Black and White Swordsmen attempts to craft a layered and dramatically dynamic film. There is a lot of different characters, rival families, romantic subplots, and plenty of other wuxia tropes for martial arts fans to enjoy. The villain is introduced almost immediately as the titular black swordsman, with a performance that reigns supreme in the film itself, and the rest of the film introduces characters and plotting that swirls around that cornerstone. The narrative, unfortunately, has trouble keeping things clear and concise as it introduces its ensemble and it’s the first part of why the film ends up as disappointing as it desperately attempts to pile drive its epic tale.  Outside of the eye rolling and problematic dubbing (and thus dialogue,) one can sense that there are great performances from the ensemble though. Many of the leads deliver, what one could assume without the dub, some strong moments and when they are needed they ably leap into the action sequences. Director Wu Min-Hsiung once again struggles a bit in getting the tonal shifts to work for him, but here he does embrace the fantasy elements of the wuxia with some fun moments for the characters. In particular, a sword fight on the side of a cliff, with the two combatants fighting parallel to the ground, stands out as does a fun classic wuxia moment where our female swordswoman throws some shade (and deadly cups) at some hecklers.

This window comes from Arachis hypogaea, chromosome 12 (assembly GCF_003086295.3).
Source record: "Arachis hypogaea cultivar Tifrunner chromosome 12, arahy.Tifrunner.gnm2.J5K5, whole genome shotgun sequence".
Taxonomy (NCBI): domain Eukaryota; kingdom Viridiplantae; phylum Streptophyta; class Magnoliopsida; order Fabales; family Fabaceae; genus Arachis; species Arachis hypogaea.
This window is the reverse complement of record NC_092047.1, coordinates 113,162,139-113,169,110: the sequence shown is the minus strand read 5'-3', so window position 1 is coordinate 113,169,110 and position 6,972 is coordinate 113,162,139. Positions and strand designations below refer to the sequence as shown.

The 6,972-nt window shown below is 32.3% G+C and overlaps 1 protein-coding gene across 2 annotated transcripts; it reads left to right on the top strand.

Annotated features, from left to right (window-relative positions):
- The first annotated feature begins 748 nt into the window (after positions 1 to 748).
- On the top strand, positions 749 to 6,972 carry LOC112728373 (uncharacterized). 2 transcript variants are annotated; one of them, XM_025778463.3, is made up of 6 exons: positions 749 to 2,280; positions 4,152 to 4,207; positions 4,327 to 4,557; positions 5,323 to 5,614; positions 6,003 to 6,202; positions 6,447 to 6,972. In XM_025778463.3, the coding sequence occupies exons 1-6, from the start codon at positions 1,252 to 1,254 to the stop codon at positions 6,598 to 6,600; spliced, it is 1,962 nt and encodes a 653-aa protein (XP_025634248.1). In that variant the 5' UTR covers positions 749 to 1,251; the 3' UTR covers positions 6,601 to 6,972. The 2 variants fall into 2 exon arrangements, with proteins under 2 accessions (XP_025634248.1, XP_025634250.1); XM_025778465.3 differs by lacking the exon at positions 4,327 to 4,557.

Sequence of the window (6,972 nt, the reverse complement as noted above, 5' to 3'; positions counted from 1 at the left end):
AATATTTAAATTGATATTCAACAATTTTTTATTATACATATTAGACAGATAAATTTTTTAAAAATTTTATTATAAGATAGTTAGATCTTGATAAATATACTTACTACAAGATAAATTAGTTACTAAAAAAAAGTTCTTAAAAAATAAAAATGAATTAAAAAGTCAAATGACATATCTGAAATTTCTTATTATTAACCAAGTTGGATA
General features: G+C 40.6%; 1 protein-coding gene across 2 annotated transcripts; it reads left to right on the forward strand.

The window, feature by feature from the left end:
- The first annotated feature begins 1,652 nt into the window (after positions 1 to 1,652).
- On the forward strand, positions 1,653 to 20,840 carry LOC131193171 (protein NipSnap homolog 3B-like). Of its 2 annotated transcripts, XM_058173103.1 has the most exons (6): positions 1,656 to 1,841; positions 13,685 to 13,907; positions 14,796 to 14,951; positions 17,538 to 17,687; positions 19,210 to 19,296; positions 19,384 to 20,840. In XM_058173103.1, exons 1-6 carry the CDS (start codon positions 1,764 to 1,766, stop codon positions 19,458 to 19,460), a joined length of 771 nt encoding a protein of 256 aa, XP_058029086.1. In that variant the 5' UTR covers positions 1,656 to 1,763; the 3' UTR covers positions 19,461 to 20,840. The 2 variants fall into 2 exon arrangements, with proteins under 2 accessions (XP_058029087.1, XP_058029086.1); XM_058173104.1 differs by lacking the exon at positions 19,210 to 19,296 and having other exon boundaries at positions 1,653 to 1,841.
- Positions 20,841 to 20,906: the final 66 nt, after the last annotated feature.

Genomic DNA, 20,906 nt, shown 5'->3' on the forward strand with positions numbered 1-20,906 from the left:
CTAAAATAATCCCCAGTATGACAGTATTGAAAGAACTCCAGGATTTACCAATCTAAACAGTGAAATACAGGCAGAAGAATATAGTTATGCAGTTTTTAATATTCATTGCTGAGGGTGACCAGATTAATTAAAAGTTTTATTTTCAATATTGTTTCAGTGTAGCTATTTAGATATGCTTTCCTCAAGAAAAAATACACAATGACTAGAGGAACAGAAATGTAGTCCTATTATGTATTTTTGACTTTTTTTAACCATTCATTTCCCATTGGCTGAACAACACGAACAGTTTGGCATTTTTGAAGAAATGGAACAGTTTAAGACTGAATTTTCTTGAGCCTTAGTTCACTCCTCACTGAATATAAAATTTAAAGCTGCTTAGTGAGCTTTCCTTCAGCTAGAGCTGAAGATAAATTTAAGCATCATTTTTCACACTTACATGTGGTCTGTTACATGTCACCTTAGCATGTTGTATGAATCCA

While the results for Black and White Swordsmen is more mediocre than anything else, there are glimpses of the film that might have been that makes the film feel bigger than the sum of its parts. It might seem as though it fits right in with the regular wuxia tropes, but there is an ambitiousness to the scope and approach that defies the budget and artistic restraints of its execution. Like the previously mentioned One Foot Crane, it’s easy to see why this film has pulled a rather devoted cult audience over time (not as big as Crane, but still) even if the results are less than stellar. With a strong B-cast, some memorable action set pieces, and a great villain, Black and White Swordsmen works to a certain degree. Keep a grain of salt with you and enjoy it for what it is.

Written By Matt Reifschneider